1. New York Courts Generally Require Agencies to Comply with Requests for Records of Complaints That Did Not Lead to Discipline.

Nor is there any merit to Plaintiffs’ contention that their members are being singled out for disclosure. Far from the City being prohibited from disclosing disciplinary complaints, investigations, and settlement agreements, the Freedom of Information Law generally mandates that these types of information be made available upon request—and New York appellate courts have specifically held that investigations that did not lead to discipline as well as disciplinary settlements must be disclosed under FOIL.

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FOIL establishes the principle that “[a]ll government records are presumptively open for public inspection unless specifically exempted from disclosure as provided in the Public Officers Law.” Fappiano v. New York City Police Dep’t, 95 N.Y.2d 736, 746 (2001). “Exemptions must be narrowly construed and the burden rests on the government agency to show that requested material qualifies for exemption.” Id. FOIL “proceeds under the premise that the public is vested with an inherent right to know and that official secrecy is anathematic to our form of government.” Fink v. Lefkowitz, 47 N.Y.2d 567, 571 (1979). Until the repeal of Civil Rights Law § 50-a, the types of records at issue in this case were generally withheld under Section 87(2)(a) of the Public Officers Law, which exempts records “specifically exempted from disclosure by state or federal statute.” See, e.g., New York Civil Liberties Union v. New York City Police Dep’t, 32 N.Y.3d 556, 560 (2018). Now, of course, Section 50-a has been repealed and the Section 87(2)(a) exemption is thus unavailable.

Plaintiffs instead attempt to rely on Public Officers Law § 87(2)(b)’s “unwarranted invasion of personal privacy” exemption. Leaving aside the fact that invoking exemptions is expressly discretionary, as discussed further below, Plaintiffs’ argument fundamentally fails because New York appellate courts have held that Section 87(2)(b) does not categorically exempt investigations that failed to lead to discipline or settlement agreements from disclosure.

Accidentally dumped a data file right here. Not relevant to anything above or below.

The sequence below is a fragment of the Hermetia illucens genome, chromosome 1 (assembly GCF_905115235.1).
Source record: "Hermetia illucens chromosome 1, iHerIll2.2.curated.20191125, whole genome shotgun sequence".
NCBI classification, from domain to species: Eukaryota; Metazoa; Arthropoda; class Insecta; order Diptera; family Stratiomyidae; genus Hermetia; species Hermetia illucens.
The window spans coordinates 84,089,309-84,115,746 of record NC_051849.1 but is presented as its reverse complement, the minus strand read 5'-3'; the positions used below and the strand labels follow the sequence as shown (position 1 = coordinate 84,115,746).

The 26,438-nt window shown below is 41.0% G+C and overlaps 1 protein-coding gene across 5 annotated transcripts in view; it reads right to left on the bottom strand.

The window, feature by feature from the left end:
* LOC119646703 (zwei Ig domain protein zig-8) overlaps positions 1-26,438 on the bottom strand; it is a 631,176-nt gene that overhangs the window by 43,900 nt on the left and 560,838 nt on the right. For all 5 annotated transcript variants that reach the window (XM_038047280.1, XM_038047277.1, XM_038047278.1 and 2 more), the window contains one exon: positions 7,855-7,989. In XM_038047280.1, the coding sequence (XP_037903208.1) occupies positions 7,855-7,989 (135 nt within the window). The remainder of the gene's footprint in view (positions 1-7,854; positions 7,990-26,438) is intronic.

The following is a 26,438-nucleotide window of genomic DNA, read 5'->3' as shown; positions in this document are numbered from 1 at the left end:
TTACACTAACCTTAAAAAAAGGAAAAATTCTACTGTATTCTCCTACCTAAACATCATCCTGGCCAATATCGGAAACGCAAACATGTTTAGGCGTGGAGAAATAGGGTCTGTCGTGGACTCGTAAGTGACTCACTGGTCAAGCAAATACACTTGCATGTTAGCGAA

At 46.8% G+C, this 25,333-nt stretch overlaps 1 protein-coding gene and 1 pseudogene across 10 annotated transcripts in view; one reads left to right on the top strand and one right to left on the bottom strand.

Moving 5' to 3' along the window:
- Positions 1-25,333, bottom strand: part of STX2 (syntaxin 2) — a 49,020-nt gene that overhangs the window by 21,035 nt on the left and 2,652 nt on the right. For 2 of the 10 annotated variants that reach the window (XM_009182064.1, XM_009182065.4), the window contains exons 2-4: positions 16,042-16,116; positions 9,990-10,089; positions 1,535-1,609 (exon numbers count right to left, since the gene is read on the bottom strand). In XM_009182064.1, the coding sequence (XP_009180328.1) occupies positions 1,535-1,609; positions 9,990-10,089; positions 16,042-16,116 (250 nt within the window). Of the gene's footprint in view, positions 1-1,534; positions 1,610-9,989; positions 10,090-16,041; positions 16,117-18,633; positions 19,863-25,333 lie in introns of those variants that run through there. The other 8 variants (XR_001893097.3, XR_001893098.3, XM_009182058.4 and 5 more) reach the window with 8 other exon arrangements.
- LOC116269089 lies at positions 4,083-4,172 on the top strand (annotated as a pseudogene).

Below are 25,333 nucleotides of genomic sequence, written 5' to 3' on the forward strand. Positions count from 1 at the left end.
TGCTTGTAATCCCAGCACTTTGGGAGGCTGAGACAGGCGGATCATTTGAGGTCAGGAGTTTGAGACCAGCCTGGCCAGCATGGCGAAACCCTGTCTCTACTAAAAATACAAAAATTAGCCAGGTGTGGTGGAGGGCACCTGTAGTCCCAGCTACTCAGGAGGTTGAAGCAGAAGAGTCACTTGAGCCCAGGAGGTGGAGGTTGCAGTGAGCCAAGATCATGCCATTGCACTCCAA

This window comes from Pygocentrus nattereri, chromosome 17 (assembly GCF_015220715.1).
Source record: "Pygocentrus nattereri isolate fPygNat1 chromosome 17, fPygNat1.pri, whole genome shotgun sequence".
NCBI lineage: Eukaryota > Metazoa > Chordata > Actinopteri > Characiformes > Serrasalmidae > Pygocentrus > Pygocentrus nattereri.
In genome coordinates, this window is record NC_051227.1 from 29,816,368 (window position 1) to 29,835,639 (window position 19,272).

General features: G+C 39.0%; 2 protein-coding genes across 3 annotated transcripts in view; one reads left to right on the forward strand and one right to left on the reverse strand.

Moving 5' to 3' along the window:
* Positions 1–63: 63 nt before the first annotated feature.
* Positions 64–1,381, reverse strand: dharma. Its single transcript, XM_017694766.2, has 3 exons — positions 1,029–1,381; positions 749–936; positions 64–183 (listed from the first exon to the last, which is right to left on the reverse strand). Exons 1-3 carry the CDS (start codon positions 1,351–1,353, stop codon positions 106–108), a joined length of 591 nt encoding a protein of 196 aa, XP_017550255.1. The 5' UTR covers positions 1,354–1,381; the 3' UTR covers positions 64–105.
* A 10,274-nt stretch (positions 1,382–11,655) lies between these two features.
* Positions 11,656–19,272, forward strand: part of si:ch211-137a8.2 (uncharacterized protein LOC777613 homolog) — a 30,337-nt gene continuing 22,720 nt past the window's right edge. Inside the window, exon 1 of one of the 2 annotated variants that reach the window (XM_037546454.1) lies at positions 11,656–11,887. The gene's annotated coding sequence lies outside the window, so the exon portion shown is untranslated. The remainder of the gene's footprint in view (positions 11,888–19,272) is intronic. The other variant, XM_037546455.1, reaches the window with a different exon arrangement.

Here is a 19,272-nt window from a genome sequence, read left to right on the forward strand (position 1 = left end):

First, the Appellate Division has unequivocally rejected a blanket exception for investigations that did not lead to discipline and has expressly rejected state Committee on Open Government advisory opinions that purported to create such an exception. In Matter of Thomas, the Department of Education rejected a FOIL request for an investigation report by the Office of Special Investigations that deemed “unsubstantiated” allegations that a school failed to comply with the requirements of funding it received under the No Child Left Behind Act. 103 A.D.3d 495,

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496 (1st Dep’t 2013). The Records Access Officer relied on a line of Committee on Open Government advisory opinions asserting that disclosure of unsubstantiated complaints was an unwarranted invasion of personal privacy. Id. The First Department unequivocally rejected the advisory opinion, holding that “[t]here is no statutory blanket exemption for investigative records, even where the allegations of misconduct are ‘quasi criminal’ in nature or not substantiated.” Id. at 498.7 Before an agency even had the option of invoking a privacy exception, it was required to make a showing of “the effects of disclosure in conjunction with attendant facts.” Id. It reiterated the importance of disclosing investigations that did not lead to discipline two years later in a different case involving the same requestor seeking records of an investigation into electioneering by a State Department of Education employee at a City school, finding that “there is a ‘significant public interest’ in the requested materials, which may shed light on whether this matter was adequately investigated,” and the City failed to establish that “the claimed privacy interests outweigh this public interest.” Matter of Thomas v. Condon, 128 A.D.3d 528, 530 (1st Dep’t 2015). Nor is any of this particularly unusual: the Appellate Division has similarly rejected a privacy exemption in the identities of dismissed traffic ticket recipients in the context of a FOIL request to determine whether politically-connected individuals were having tickets dismissed. While noting that “recipients of the dismissed tickets may ‘be offended’ by the disclosure of their identities,” the court held this inadequate to warrant application of the privacy exemption to

 

  1. It is little wonder that the Appellate Division found that the advisory opinions were entitled to little weight: the case that the Committee has generally cited for this proposition was a dictum in Herald Co. v. Sch. Dist. of City of Syracuse, 104 Misc. 2d 1041 (Sup. Ct., Onondaga Cnty. 1980). There, a trial court judge concluded that certain types of teacher disciplinary hearings were declared to be “private” by statute, and thus exempt under Public Officers Law § 87(2)(a). There, after noting that the issue was “not pertinent to its determination,” the court briefly noted “[a]s an aside” its views on the privacy exemption. Id. at 1049. To say the least, that case provides little basis to imply a broad categorical exemption that appears nowhere in the statute.